Now on the bass end you can use some major baffle correction.... and low frequency roll off compensation to get this thing to exhibit tonal balance. We are talking some large value inductors with by pass resistor to do this correctly. Any way you look at it.... you have to trade away 3-4 db of woofer effieciency to get it to play with authority into the low 30's. You can use the traditional 9-10 cu.ft. box with a Extended Bass Shelf alignment... but you pay a price... and that is a 2-4 db or more sag in the bass response from the mid 50's to the mid 200's. Some of that is gained back with a wide 35-40 inch box width.... but it never quite compensates. Again... I know there are those out there shaking their heads... Go measure and you will see this IS the case.

OK... so.. if you want it right.. you combine Jeff's crossover techniques with added bass correction in around 8 Cu. Ft. box tuned to mid 30's depending on the room ...and the box needs to be about 30" across. You will have to fiddle with the H.F. pad and or traps. The good news is after you figure it out... it is one of the best.... most musical drivers available.... It is a thoroughbred and requires much care and feeding.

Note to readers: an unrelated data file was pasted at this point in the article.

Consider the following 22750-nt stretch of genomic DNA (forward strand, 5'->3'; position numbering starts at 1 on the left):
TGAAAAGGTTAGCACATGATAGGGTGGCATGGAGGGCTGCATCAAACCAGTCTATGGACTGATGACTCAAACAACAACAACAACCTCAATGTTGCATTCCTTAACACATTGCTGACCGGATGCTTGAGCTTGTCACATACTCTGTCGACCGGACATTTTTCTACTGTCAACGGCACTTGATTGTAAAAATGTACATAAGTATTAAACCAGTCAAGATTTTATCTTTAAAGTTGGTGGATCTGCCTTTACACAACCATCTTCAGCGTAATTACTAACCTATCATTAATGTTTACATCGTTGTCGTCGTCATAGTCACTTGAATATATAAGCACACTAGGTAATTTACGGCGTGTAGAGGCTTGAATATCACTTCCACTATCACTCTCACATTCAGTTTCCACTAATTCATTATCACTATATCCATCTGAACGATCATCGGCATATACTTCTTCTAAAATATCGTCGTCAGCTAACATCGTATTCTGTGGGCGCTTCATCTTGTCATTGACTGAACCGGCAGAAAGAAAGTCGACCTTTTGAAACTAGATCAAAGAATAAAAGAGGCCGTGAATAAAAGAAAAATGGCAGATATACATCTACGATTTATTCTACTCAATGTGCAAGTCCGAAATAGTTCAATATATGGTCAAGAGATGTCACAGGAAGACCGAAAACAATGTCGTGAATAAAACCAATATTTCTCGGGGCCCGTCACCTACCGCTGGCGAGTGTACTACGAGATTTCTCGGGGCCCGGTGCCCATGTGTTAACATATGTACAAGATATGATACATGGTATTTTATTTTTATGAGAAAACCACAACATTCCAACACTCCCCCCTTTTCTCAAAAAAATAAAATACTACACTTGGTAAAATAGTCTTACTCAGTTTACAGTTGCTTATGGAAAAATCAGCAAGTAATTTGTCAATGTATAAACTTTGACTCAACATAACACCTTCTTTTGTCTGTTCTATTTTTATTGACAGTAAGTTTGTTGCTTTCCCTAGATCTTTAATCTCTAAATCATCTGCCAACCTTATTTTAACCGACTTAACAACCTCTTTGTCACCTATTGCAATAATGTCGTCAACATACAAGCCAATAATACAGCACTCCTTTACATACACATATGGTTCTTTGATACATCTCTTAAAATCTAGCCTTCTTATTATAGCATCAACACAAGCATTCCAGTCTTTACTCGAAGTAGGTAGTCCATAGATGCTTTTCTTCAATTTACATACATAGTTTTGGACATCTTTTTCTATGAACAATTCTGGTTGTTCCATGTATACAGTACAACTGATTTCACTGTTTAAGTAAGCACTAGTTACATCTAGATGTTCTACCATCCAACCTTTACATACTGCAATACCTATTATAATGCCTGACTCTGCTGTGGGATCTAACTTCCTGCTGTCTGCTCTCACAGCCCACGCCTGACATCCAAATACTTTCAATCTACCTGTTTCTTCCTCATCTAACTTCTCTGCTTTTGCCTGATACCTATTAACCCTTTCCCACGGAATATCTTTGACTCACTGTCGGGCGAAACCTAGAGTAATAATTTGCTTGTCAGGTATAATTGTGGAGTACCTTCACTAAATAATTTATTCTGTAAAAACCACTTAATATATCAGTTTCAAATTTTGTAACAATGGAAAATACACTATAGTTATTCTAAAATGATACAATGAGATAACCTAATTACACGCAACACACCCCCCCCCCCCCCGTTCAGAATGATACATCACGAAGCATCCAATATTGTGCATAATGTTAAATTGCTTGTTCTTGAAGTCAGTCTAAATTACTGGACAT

My $0./02 cents worth...!!!

Good luck and keep the forum informed as to what you do and how you end up.
Wow John, that certainly was $.04 worth!! 8)

Much appreciate the input....I've been chastised by some for undertaking this project with the little knowledge I have, but so many kind and generous individuals (Jay Fisher, Greg Monfort, Martin King, Jeff Markwart, and many, many others) have been so unselfish with their time and knowledge, that I’ve enjoyed every step of the way! When all is said and done, I know I’ll end up with speakers for a lifetime, which is my ultimate goal.

With that said, to answer a few of your questions, my listening room is around 14x20, and fairly bright acoustically. My listening preferences run the full gammit, from classical to rock, but my primary interest is in contemporary and acoustic jazz. I listen mostly at moderate volumes, but when home alone I do like to rotate the dial to the right at times!